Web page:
4) Risk/Fear: bad tenants
    How do you pay the mortgage if the tenants don’t pay their rent? Or pay for repairs for damage caused if they “do a runner”? It could possibly take weeks or even months to repair the damage, during which time you may not be able to rent the property until it is once again habitable. The answer ‘landlord’s insurance’. This insurance protects the landlord from bad tenants and the cost of this insurance is minimal when you consider the cost of not having it, and it is tax deductible as well. It is just not worth the risk of not having it. By having landlord’s insurance, the risk of tenants defaulting on their rent or destroying the property is no longer high, as the insurance policy will kick-in to cover those costs should the need arise.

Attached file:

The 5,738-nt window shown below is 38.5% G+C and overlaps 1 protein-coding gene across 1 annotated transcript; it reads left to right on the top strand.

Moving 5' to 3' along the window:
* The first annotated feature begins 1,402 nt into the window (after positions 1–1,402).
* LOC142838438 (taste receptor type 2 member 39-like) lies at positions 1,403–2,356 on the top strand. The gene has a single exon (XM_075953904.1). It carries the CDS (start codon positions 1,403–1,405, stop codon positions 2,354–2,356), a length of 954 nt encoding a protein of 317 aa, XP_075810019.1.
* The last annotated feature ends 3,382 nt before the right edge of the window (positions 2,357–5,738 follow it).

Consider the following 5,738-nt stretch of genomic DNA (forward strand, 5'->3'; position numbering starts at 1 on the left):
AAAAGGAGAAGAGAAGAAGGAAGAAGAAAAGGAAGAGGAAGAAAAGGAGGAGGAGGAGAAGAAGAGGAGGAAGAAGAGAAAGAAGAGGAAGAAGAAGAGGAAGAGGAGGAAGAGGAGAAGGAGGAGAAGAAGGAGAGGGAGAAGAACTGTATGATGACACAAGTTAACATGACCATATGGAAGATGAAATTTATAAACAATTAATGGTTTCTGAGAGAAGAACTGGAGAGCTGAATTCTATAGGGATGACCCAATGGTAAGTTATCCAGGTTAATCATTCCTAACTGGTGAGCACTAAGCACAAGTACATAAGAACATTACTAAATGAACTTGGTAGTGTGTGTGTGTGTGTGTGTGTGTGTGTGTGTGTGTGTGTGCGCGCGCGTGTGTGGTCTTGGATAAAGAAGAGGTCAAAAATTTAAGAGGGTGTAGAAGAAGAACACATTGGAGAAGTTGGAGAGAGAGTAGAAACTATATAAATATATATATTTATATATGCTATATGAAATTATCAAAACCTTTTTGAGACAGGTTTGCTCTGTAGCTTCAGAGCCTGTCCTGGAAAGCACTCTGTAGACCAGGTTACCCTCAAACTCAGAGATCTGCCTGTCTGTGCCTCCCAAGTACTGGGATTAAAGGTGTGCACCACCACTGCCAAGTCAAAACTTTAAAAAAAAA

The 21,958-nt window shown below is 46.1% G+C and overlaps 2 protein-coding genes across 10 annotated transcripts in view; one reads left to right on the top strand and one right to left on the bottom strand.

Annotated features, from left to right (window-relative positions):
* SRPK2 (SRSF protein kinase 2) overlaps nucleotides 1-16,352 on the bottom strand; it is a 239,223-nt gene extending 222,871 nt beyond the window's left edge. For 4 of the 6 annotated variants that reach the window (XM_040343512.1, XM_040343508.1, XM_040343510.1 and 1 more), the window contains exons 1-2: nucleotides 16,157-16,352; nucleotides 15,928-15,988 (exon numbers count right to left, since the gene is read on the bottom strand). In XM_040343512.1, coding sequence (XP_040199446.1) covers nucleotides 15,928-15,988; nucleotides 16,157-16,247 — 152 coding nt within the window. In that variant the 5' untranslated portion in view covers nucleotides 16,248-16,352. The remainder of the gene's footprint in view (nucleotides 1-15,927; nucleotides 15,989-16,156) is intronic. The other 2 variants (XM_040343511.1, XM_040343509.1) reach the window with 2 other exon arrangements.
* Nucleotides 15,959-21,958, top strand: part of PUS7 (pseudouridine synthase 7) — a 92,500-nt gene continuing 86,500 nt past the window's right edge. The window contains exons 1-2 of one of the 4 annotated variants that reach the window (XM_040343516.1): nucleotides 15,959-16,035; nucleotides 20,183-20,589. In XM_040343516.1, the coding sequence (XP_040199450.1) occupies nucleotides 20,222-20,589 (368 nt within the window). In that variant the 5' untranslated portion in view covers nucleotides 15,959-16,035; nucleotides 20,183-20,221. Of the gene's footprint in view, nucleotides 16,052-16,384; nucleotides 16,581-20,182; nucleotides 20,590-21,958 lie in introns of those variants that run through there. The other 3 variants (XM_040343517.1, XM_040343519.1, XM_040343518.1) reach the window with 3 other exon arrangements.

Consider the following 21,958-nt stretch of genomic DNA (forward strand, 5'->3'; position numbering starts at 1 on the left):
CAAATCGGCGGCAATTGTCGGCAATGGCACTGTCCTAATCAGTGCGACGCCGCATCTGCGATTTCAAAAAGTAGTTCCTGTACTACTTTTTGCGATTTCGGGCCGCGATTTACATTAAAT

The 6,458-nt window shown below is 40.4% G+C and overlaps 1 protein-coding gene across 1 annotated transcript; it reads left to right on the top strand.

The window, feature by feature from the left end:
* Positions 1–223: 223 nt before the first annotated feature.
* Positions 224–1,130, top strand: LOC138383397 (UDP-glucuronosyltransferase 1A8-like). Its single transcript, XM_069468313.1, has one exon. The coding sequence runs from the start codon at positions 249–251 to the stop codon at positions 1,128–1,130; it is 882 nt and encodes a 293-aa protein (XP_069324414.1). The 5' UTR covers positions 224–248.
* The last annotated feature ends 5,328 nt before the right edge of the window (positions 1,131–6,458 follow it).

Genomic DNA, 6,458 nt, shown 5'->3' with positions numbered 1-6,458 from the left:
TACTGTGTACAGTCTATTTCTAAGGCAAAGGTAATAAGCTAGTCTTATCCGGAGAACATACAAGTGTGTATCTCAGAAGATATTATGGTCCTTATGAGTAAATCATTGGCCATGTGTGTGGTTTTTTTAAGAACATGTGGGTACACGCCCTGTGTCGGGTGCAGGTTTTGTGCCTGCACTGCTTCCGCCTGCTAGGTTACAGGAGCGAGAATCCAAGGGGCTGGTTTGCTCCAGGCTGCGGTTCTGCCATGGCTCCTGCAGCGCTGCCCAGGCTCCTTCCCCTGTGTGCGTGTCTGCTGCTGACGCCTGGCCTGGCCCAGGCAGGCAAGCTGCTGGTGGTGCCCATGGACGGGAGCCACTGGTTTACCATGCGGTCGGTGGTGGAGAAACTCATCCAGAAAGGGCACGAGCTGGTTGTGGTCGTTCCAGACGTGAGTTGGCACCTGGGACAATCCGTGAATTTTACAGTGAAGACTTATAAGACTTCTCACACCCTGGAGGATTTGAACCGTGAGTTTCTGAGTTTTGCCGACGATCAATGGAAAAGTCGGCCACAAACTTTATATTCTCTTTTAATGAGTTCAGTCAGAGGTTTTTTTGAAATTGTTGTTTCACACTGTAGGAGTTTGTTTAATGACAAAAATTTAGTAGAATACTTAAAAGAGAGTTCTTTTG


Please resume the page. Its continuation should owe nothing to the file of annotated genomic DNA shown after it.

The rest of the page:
5) Risk/Fear: interest rate increases
    We have no control over changes to interest rates, including if and when the Reserve Bank of Australia (RBA) increases or decreases them. (Also these days, whether our lender chooses to increase or decrease rates independent of the RBA).

    We are currently experiencing a housing shortage, which means the demand for rentals is high. As part of your risk mitigation strategy, you may want to consider increasing the rent, and allow a little extra to ensure that you can afford to keep it today and tomorrow should rates go up. Interest rates are a fact of life and if you’re going to invest in property, allow for increases and only purchase property that you can afford to hold onto. After all, it’s no fun living off baked beans and rice crackers while trying to get rich. The finance lender usually takes in to account a few interest rate rises when establishing your serviceability of the loan you are applying for as a buffer anyway.

    Exit or Parachute Strategy